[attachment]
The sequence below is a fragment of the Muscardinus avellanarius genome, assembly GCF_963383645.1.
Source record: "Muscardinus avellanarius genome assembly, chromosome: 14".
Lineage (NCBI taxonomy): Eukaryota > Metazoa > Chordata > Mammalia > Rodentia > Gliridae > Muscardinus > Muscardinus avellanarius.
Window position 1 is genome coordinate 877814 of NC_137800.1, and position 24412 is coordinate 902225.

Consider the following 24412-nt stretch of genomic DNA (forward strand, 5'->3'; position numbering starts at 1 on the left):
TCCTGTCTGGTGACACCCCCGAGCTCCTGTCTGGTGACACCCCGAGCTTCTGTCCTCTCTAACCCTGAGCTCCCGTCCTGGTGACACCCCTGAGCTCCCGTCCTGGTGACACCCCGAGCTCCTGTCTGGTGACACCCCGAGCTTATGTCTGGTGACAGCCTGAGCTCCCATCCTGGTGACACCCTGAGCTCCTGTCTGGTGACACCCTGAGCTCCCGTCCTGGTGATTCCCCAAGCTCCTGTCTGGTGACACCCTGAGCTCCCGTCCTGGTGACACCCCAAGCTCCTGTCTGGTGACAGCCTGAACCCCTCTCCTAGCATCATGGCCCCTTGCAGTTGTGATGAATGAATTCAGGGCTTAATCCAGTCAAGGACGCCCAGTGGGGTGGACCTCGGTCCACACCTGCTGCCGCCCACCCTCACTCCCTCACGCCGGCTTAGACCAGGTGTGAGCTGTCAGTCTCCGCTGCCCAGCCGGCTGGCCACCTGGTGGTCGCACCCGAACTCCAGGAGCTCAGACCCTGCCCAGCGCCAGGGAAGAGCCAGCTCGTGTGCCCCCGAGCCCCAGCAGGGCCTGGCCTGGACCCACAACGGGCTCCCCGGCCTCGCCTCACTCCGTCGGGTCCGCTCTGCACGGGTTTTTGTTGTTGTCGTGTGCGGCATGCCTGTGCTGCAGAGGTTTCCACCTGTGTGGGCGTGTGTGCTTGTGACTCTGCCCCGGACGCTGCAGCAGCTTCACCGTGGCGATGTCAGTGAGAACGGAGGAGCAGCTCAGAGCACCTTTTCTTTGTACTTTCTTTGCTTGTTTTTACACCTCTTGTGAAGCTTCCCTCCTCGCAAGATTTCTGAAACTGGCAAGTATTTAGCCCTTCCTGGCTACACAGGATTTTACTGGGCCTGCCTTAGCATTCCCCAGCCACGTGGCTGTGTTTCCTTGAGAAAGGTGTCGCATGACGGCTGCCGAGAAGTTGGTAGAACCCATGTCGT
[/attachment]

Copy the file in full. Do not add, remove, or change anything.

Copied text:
The sequence below is a fragment of the Muscardinus avellanarius genome, assembly GCF_963383645.1.
Source record: "Muscardinus avellanarius genome assembly, chromosome: 14".
Lineage (NCBI taxonomy): Eukaryota > Metazoa > Chordata > Mammalia > Rodentia > Gliridae > Muscardinus > Muscardinus avellanarius.
Window position 1 is genome coordinate 877814 of NC_137800.1, and position 24412 is coordinate 902225.

Consider the following 24412-nt stretch of genomic DNA (forward strand, 5'->3'; position numbering starts at 1 on the left):
TCCTGTCTGGTGACACCCCCGAGCTCCTGTCTGGTGACACCCCGAGCTTCTGTCCTCTCTAACCCTGAGCTCCCGTCCTGGTGACACCCCTGAGCTCCCGTCCTGGTGACACCCCGAGCTCCTGTCTGGTGACACCCCGAGCTTATGTCTGGTGACAGCCTGAGCTCCCATCCTGGTGACACCCTGAGCTCCTGTCTGGTGACACCCTGAGCTCCCGTCCTGGTGATTCCCCAAGCTCCTGTCTGGTGACACCCTGAGCTCCCGTCCTGGTGACACCCCAAGCTCCTGTCTGGTGACAGCCTGAACCCCTCTCCTAGCATCATGGCCCCTTGCAGTTGTGATGAATGAATTCAGGGCTTAATCCAGTCAAGGACGCCCAGTGGGGTGGACCTCGGTCCACACCTGCTGCCGCCCACCCTCACTCCCTCACGCCGGCTTAGACCAGGTGTGAGCTGTCAGTCTCCGCTGCCCAGCCGGCTGGCCACCTGGTGGTCGCACCCGAACTCCAGGAGCTCAGACCCTGCCCAGCGCCAGGGAAGAGCCAGCTCGTGTGCCCCCGAGCCCCAGCAGGGCCTGGCCTGGACCCACAACGGGCTCCCCGGCCTCGCCTCACTCCGTCGGGTCCGCTCTGCACGGGTTTTTGTTGTTGTCGTGTGCGGCATGCCTGTGCTGCAGAGGTTTCCACCTGTGTGGGCGTGTGTGCTTGTGACTCTGCCCCGGACGCTGCAGCAGCTTCACCGTGGCGATGTCAGTGAGAACGGAGGAGCAGCTCAGAGCACCTTTTCTTTGTACTTTCTTTGCTTGTTTTTACACCTCTTGTGAAGCTTCCCTCCTCGCAAGATTTCTGAAACTGGCAAGTATTTAGCCCTTCCTGGCTACACAGGATTTTACTGGGCCTGCCTTAGCATTCCCCAGCCACGTGGCTGTGTTTCCTTGAGAAAGGTGTCGCATGACGGCTGCCGAGAAGTTGGTAGAACCCATGTCGT